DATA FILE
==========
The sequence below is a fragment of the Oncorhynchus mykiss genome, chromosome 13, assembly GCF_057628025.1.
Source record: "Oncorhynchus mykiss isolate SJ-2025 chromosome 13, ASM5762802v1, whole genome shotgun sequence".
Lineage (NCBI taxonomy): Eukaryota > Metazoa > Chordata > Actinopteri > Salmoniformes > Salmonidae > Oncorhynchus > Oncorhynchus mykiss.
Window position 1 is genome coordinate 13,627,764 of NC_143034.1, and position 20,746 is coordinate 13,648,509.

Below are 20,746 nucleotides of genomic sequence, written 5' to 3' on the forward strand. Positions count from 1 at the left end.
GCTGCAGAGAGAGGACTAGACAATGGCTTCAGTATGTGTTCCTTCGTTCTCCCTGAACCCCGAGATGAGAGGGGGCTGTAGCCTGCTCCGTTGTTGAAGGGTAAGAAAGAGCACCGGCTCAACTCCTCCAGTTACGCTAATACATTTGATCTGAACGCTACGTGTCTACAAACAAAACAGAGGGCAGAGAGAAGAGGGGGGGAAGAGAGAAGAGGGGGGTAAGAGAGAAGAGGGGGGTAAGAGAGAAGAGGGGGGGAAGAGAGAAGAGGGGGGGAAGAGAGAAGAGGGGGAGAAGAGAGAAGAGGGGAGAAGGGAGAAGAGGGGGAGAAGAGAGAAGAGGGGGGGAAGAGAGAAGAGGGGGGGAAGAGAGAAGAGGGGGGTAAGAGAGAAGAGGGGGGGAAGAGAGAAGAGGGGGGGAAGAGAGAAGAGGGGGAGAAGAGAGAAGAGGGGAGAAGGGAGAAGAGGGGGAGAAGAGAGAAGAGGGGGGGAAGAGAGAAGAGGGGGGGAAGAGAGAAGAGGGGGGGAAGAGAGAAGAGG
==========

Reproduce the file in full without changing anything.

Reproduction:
The sequence below is a fragment of the Oncorhynchus mykiss genome, chromosome 13, assembly GCF_057628025.1.
Source record: "Oncorhynchus mykiss isolate SJ-2025 chromosome 13, ASM5762802v1, whole genome shotgun sequence".
Lineage (NCBI taxonomy): Eukaryota > Metazoa > Chordata > Actinopteri > Salmoniformes > Salmonidae > Oncorhynchus > Oncorhynchus mykiss.
Window position 1 is genome coordinate 13,627,764 of NC_143034.1, and position 20,746 is coordinate 13,648,509.

Below are 20,746 nucleotides of genomic sequence, written 5' to 3' on the forward strand. Positions count from 1 at the left end.
GCTGCAGAGAGAGGACTAGACAATGGCTTCAGTATGTGTTCCTTCGTTCTCCCTGAACCCCGAGATGAGAGGGGGCTGTAGCCTGCTCCGTTGTTGAAGGGTAAGAAAGAGCACCGGCTCAACTCCTCCAGTTACGCTAATACATTTGATCTGAACGCTACGTGTCTACAAACAAAACAGAGGGCAGAGAGAAGAGGGGGGGAAGAGAGAAGAGGGGGGTAAGAGAGAAGAGGGGGGTAAGAGAGAAGAGGGGGGGAAGAGAGAAGAGGGGGGGAAGAGAGAAGAGGGGGAGAAGAGAGAAGAGGGGAGAAGGGAGAAGAGGGGGAGAAGAGAGAAGAGGGGGGGAAGAGAGAAGAGGGGGGGAAGAGAGAAGAGGGGGGTAAGAGAGAAGAGGGGGGGAAGAGAGAAGAGGGGGGGAAGAGAGAAGAGGGGGAGAAGAGAGAAGAGGGGAGAAGGGAGAAGAGGGGGAGAAGAGAGAAGAGGGGGGGAAGAGAGAAGAGGGGGGGAAGAGAGAAGAGGGGGGGAAGAGAGAAGAGG